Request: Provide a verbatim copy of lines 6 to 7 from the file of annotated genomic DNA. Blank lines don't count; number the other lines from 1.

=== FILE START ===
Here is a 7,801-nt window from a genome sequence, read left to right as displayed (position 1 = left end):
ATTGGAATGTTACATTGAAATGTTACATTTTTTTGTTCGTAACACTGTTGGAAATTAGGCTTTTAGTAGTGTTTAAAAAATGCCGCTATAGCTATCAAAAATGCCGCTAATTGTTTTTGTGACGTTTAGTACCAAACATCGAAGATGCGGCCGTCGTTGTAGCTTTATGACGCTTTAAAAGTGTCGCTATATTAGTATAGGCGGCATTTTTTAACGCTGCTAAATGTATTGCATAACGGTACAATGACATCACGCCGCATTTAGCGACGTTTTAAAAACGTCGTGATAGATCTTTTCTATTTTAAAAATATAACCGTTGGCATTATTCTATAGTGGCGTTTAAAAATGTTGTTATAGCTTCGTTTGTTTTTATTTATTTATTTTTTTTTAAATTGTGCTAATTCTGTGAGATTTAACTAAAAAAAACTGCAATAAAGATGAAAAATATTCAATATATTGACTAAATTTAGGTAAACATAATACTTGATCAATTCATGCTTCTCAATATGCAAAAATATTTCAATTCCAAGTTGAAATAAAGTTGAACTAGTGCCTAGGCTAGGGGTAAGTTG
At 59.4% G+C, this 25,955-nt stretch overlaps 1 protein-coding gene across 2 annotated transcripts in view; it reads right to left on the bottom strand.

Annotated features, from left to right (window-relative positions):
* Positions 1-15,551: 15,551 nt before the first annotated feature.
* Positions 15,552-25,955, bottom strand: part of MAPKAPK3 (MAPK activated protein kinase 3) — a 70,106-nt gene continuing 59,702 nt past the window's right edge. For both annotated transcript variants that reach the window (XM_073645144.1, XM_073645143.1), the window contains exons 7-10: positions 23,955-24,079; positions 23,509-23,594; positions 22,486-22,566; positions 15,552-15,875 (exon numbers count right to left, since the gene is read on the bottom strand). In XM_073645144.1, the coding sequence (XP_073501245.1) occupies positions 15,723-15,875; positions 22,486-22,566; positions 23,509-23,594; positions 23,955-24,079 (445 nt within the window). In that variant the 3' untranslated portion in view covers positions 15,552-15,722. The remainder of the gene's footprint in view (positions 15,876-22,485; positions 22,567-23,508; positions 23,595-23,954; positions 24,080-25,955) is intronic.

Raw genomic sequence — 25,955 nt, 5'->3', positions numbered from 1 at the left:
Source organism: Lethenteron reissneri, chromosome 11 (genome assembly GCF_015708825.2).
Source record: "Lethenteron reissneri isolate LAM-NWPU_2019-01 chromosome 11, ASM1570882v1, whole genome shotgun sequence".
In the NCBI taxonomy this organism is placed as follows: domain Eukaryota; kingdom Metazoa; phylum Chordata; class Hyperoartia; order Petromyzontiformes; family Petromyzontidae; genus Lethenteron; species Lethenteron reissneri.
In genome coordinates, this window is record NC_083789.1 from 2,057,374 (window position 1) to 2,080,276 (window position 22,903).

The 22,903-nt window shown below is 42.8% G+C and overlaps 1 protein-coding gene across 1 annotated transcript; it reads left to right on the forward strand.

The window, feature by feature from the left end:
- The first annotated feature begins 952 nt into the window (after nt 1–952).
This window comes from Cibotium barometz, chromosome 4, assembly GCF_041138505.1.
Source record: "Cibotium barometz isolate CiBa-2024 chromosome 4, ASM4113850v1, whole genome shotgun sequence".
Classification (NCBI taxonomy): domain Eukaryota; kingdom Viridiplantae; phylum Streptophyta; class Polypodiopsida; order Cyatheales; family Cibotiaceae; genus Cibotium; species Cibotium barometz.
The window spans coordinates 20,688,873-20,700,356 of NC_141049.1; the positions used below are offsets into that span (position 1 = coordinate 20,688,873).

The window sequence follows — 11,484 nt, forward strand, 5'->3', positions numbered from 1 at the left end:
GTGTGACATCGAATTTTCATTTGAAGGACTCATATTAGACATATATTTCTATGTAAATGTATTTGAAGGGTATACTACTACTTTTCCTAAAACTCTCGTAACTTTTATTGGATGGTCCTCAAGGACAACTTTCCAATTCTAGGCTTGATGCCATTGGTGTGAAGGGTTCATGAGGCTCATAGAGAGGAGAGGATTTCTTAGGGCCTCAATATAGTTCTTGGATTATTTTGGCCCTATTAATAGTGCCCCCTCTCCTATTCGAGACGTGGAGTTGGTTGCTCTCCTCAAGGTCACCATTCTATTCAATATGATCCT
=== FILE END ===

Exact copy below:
* Positions 15,552-25,955, bottom strand: part of MAPKAPK3 (MAPK activated protein kinase 3) — a 70,106-nt gene continuing 59,702 nt past the window's right edge. For both annotated transcript variants that reach the window (XM_073645144.1, XM_073645143.1), the window contains exons 7-10: positions 23,955-24,079; positions 23,509-23,594; positions 22,486-22,566; positions 15,552-15,875 (exon numbers count right to left, since the gene is read on the bottom strand). In XM_073645144.1, the coding sequence (XP_073501245.1) occupies positions 15,723-15,875; positions 22,486-22,566; positions 23,509-23,594; positions 23,955-24,079 (445 nt within the window). In that variant the 3' untranslated portion in view covers positions 15,552-15,722. The remainder of the gene's footprint in view (positions 15,876-22,485; positions 22,567-23,508; positions 23,595-23,954; positions 24,080-25,955) is intronic.

Raw genomic sequence — 25,955 nt, 5'->3', positions numbered from 1 at the left: